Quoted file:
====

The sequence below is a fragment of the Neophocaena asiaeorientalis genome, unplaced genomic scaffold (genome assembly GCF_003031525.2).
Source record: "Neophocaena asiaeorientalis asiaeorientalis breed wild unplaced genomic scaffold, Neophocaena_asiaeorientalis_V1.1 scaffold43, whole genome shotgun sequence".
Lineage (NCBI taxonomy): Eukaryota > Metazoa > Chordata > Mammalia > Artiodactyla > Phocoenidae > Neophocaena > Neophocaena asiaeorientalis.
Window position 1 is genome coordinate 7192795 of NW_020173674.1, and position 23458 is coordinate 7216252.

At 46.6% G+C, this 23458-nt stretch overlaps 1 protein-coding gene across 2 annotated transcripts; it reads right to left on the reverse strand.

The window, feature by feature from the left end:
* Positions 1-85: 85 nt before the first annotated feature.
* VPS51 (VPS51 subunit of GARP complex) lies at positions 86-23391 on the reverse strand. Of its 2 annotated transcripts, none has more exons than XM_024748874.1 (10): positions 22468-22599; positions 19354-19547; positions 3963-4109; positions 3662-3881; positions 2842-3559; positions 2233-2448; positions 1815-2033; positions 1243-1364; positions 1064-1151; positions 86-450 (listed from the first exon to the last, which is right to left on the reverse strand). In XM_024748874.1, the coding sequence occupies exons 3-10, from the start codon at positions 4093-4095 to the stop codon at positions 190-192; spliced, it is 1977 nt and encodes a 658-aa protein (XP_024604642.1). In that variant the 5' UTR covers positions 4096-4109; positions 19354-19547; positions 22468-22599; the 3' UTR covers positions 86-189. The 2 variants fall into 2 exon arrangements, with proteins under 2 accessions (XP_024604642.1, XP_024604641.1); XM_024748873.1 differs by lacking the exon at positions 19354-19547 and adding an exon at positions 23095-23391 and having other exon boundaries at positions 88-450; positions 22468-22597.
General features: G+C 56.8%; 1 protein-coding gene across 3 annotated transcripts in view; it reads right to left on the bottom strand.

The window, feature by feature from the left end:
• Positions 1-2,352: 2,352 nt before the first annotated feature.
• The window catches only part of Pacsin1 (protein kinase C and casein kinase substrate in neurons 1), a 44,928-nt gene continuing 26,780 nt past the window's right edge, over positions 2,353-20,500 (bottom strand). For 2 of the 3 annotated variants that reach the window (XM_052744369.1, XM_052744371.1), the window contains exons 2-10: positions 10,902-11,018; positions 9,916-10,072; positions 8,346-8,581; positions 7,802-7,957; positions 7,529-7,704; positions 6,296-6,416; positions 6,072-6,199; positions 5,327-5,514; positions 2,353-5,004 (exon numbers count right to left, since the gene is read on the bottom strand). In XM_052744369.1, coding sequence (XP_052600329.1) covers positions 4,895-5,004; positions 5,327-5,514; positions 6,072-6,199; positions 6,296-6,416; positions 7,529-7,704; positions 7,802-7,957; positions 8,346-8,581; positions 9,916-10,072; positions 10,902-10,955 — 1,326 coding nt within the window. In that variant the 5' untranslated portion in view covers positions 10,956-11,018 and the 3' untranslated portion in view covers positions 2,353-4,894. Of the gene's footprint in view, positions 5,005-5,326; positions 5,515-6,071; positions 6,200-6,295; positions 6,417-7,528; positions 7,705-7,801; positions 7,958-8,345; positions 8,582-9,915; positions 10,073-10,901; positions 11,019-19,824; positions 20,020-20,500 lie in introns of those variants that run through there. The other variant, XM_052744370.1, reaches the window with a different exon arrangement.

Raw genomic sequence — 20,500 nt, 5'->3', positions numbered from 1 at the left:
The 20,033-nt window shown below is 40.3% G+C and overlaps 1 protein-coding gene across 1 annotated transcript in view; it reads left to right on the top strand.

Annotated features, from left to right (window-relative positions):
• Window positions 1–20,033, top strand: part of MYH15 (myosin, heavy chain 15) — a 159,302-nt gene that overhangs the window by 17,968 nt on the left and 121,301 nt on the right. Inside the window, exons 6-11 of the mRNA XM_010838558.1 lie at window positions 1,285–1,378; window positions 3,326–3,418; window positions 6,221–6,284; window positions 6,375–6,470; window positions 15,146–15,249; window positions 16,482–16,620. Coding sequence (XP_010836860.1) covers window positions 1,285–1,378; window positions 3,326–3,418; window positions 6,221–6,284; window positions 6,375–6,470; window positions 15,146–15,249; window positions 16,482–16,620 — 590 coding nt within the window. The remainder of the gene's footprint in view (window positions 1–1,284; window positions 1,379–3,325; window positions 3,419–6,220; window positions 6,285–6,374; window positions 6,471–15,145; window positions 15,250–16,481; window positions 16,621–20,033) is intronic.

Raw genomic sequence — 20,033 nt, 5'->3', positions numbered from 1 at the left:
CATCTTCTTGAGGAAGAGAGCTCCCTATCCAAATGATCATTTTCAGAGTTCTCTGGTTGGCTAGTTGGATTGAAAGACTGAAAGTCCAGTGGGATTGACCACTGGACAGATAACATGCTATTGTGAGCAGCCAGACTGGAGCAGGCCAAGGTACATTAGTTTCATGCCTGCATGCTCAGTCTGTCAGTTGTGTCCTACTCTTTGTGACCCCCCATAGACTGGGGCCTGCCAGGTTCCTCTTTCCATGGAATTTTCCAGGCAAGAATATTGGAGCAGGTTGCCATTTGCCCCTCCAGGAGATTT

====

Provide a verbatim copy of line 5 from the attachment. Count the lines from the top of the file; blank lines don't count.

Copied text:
At 46.6% G+C, this 23458-nt stretch overlaps 1 protein-coding gene across 2 annotated transcripts; it reads right to left on the reverse strand.